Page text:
There are many similarities between Chinese and English grammar

It almost sounds unbelievable that a language made from pictographs would have similar grammar structures as English. But at a very basic level, both languages follow the Subject-Verb-Object sentence format, which is a relief for beginners.

And if it makes you feel any better, Chinese has significantly fewer grammar rules compared to English, so if you’re worried about verb conjugations, plurals, gendered nouns and the like, you’re in the clear! Unlike in English, Chinese words always remain the same⁠—you just have to add additional characters to slightly alter the meaning of the sentence.

Subject-related characters share similar structures or components

A cool feature of Chinese writing is that characters that fall within a similar theme tend to share the same radical, which is a graphical component that’s part of the Chinese dictionary. There’s a long list of radicals which you’ll never be expected to remember in its entirety, but it helps to know that themed characters have a structure in common with each other.

For example, characters with the radical 水 (shuǐ) which sometimes appears as 氵 are often related to water, like 河 (hé) for river and 海 (hǎi) for sea.

The sounds of the Chinese alphabet already exist in the English language

It’s difficult to look at pinyin, unofficially known as the Chinese alphabet, without pronouncing the sounds like you would in English. As strange as pinyin may seem, you actually already know (and use) the same sounds in everyday speech! How crazy is that, considering how drastically different the written Chinese and English languages are?

Take the zh sound from the character 中 (zhōng), meaning middle. If you want to compare it to a familiar sound, think of zh as the “dr” part in the word “dragon.” Hacking the Chinese alphabet is just about finding the equivalent sounds in English.

Learning Chinese is more accessible than ever with online resources

Living in the digital age, many of us don’t realize how lucky we are in terms of access to information. Even just going back a decade, most people had to rely on tutors and classes to learn Chinese.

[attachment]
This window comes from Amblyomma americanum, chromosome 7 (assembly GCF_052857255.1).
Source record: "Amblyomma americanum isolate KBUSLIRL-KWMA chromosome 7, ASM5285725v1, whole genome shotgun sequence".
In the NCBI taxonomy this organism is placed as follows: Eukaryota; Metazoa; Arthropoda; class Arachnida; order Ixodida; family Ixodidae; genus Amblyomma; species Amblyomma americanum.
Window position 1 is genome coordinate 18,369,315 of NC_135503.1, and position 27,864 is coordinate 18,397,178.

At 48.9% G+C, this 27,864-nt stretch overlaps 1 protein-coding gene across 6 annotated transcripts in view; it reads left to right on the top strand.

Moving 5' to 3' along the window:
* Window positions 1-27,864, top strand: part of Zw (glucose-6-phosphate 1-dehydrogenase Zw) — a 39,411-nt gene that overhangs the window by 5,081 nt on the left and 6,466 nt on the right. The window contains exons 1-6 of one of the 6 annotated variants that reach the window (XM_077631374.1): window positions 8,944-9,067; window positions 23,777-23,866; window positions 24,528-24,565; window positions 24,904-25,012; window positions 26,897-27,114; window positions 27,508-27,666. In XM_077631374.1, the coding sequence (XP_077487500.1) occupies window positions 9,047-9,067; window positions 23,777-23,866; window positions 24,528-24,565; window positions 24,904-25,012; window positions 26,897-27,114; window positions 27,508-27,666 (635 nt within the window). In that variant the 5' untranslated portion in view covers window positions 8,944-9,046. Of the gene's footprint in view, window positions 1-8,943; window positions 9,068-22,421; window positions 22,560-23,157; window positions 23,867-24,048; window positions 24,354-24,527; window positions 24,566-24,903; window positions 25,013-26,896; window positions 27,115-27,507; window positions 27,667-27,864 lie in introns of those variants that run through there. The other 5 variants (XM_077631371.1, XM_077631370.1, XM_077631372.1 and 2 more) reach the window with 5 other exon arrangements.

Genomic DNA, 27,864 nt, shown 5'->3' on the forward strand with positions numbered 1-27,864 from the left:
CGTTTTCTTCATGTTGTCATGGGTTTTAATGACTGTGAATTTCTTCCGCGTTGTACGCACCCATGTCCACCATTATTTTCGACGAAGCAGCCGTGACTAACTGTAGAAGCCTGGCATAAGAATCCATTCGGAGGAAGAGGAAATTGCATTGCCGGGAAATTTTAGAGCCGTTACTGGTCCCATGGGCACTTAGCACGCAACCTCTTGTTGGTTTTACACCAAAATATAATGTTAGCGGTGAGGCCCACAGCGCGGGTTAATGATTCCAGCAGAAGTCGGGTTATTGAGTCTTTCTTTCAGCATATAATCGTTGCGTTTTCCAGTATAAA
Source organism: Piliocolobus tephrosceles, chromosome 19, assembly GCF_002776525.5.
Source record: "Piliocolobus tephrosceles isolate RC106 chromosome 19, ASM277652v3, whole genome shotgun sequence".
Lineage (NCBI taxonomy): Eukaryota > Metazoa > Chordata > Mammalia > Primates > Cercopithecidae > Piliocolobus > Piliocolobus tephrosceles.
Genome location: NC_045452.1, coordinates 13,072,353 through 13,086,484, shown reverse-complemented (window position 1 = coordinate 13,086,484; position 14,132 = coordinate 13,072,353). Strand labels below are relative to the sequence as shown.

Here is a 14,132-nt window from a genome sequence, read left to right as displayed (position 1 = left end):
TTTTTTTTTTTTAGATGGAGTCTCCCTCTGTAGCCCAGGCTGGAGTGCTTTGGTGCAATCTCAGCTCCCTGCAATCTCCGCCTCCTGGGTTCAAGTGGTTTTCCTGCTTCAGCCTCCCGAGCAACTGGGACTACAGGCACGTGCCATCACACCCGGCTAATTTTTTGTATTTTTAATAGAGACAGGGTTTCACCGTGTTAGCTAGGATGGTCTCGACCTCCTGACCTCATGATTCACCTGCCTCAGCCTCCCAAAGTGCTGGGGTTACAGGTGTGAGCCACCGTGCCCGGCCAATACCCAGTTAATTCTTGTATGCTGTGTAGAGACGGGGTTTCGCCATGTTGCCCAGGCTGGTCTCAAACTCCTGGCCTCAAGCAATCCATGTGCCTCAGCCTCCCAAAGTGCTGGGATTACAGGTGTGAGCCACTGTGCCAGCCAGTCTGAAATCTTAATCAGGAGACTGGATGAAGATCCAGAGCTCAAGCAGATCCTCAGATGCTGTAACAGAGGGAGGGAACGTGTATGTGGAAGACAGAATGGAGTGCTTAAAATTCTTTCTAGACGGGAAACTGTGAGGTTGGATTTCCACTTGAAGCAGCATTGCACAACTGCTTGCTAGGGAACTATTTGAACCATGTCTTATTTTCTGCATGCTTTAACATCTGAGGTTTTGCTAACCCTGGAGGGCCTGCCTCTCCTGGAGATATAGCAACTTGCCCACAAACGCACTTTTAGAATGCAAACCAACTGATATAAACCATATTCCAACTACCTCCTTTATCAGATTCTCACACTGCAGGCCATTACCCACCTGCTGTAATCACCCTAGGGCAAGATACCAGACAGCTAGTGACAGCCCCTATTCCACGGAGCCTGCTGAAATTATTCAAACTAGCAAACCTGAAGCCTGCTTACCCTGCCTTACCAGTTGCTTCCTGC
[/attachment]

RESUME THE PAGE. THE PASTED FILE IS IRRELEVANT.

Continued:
However, not everyone benefits from the traditional classroom setting, especially considering the unrealistic expectation of all students learning at the same pace dictated by the teacher’s curriculum. It can be really demotivating when you don’t seem to be grasping the concepts as quickly as your peers, leaving you more and more disconnected from learning the language.

Thankfully, things are different now. With so many different apps that allow you to learn at your own pace through games, language exchange and others, Chinese learning is easier and more convenient than ever!

Learn Chinese: The Beginner-friendly Guide to Studying Mandarin Chinese

Getting Started: How to Learn Chinese Writing Without Getting Overwhelmed

Obviously, as a beginner, you’ll probably opt to learn Simplified over Traditional Chinese, but even the simplified characters may seem like a lot of hard work. Though a lot of practice is needed, Chinese writing isn’t as impenetrable as you might think. You just have to be methodical about how you learn it.

Study the stroke order

The first step is to learn the stroke order. Just like how you’d write the letters of a word in English from left to right, Mandarin Chinese has an order for how their characters are supposed to be written.

There are four basic rules to the madness: drawing, symmetry, enclosure and overlap. As long as you’ve got these rules down, you can tackle any Chinese character that comes your way.

Learn the basic Chinese characters

Always start off small with the simplest characters in the Chinese language, which range between one and seven strokes. Come to think of it, it’s pretty cool how there are some characters that exist as three strokes or less, kind of like how English contains one- to three-letter words. It makes life a whole lot easier, too, especially when you’re first dipping your toes in Mandarin.